Jump to content
Welcome New Members. Click and introduce yourselves. Read more... ×
Help keep the website alive (chance to win a GoPro in the process) Read more... ×
  • Recently Browsing   0 members

    No registered users viewing this page.

Rate this topic

Recommended Posts

It appears the OMMP Dispensary in La Grande may not renew their license this year.

The remaining OMMP Dispensary in Sherwood will continue operations, but will soon convert to become an OLCC licensed dispensary for OMMP Cardholders only .

Pharmex (OMMP's last processor) closed shop in December.


When Sherwood converts to OLCC license, OMMP Growers will no longer be able to transfer cannabis to anyone but to their patients, as there will be zero OMMP Processors or Dispensaries in the Metrc system.


There is pathway for OMMP Growsites to transfer up to 20lbs of cannabis to OLCC marketplace, but among other requirements, water right certification is a must.


Is it time for change? What would happen if an old school, grassroots, community based cooperative came into being? You know, operated and "owned" by OMMP Patient/Grower/Caregivers for OMMP Patients, Growers, and Caregivers.

Share this post

Link to post
Share on other sites

There is a grisly truth that patients are currently facing. Ever since the state of Oregon voted to regulate cannabis for Adult-use in 2015, the state's existing medical cannabis program (OMMP) began to come under siege. Back then OMMP was serving 78,045 patients registrants while simultaneously supplying the whole Adult-use market in the state of Oregon with "early Adult-use sales." Now, in 2020 there are 24,801 patients left.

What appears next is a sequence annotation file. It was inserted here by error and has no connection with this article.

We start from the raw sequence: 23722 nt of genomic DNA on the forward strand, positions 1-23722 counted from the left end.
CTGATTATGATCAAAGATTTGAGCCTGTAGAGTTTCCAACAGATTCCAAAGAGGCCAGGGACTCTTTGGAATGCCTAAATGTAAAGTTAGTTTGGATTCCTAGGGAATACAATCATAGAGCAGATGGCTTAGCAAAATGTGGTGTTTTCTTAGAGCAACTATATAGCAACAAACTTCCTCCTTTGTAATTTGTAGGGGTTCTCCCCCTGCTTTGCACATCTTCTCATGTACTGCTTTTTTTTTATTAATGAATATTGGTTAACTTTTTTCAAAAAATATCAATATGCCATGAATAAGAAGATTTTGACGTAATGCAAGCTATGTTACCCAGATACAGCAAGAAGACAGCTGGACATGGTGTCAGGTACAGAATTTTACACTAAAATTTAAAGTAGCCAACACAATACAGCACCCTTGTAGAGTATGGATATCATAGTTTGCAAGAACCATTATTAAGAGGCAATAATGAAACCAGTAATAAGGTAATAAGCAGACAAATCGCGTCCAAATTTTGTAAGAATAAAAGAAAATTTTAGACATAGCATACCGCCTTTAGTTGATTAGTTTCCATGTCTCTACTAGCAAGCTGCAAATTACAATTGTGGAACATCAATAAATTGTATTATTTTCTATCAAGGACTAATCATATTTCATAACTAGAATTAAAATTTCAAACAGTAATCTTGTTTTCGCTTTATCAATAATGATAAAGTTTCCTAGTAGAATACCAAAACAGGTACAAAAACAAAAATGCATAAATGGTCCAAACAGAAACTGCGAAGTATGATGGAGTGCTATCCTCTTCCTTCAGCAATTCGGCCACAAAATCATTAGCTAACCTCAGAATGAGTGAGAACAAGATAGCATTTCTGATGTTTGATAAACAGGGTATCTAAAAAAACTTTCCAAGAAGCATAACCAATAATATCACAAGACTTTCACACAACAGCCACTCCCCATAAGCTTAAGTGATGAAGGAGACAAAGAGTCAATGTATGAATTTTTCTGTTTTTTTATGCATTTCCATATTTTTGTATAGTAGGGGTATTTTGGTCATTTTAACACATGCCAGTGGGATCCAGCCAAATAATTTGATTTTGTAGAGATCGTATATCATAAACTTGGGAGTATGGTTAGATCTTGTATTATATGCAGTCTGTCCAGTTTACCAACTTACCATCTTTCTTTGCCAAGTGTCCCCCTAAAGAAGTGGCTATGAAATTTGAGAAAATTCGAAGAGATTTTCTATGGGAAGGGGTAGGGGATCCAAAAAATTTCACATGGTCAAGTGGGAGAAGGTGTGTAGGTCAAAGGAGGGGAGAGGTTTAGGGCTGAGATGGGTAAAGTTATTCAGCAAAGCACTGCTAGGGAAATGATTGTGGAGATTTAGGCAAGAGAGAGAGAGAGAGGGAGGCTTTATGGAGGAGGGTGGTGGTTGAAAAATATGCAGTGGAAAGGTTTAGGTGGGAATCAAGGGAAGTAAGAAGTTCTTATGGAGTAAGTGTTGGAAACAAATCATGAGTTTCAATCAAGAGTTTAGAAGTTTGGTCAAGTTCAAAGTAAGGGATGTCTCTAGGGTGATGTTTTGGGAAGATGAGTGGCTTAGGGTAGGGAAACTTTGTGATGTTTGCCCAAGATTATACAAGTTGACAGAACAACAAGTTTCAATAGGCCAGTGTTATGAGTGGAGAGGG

In recent years, we've seen change after change that has affected patient access. We’ve seen patient transaction limits from OLCC retailers reduced drastically from 24oz to 1oz per visit. The state decided that having an OMMP card was essentially a death sentence for any patient in need of an organ transplant and as recent as last year, the legislature created a new rule requiring all OMMP medical gardens to have a written consent form from the property owner. This puts the patients in a position where they are forced to discuss their medical information with their landlord which exposes them to discrimination.

Additionally, that information is available to banking institutions and a bank has the authority to demand the mortgage be paid in full if they find out that the landlord is complicit with the medical garden on the property. No landlord in their right mind will sign that form. The Oregon SunGrowers Guild opposed that legislation last year and we were essentially told that it was happening, whether we liked it or not and that somebody would have to sue the state to reverse that rule change

Share this post

Link to post
Share on other sites

Two ugly secrets...

1. Since the OMMP originated as a voter's initiative action, is next to impossible for legislature to repeal or undo it. It is here to stay.

2. If the Feds attack Oregon's Recreational Cannabis laws, the fallback is for every Recreational licensee to be converted to "medical" (OLCC -> OMMP).


Two pretty secrets...

1. The demographics of OMMP Cardholders has always been about half are 50 years and older.

2. Cannabis use among that older demographic (a fickle group with organic/natural preferences) is increasing at a rate faster than any other age group.


And yes, I agree recreational law did change the game, but if one ponders for a moment or two, medical has always been about 1/3 of the cannabis economy; and it is that segment that I believe will sustain in good and bad times, growth rate has yet to plateau or ease off--it still points northward. Said differently, we don't know...what we don't know, and we know very little about the medicinal aspects of cannabis--but we all know how to twist up a doobie and know which end to light up. So I doubt there will be any scientific breakthrough or startling discoveries when it comes to recreational weed.


My money is on medical.

Share this post

Link to post
Share on other sites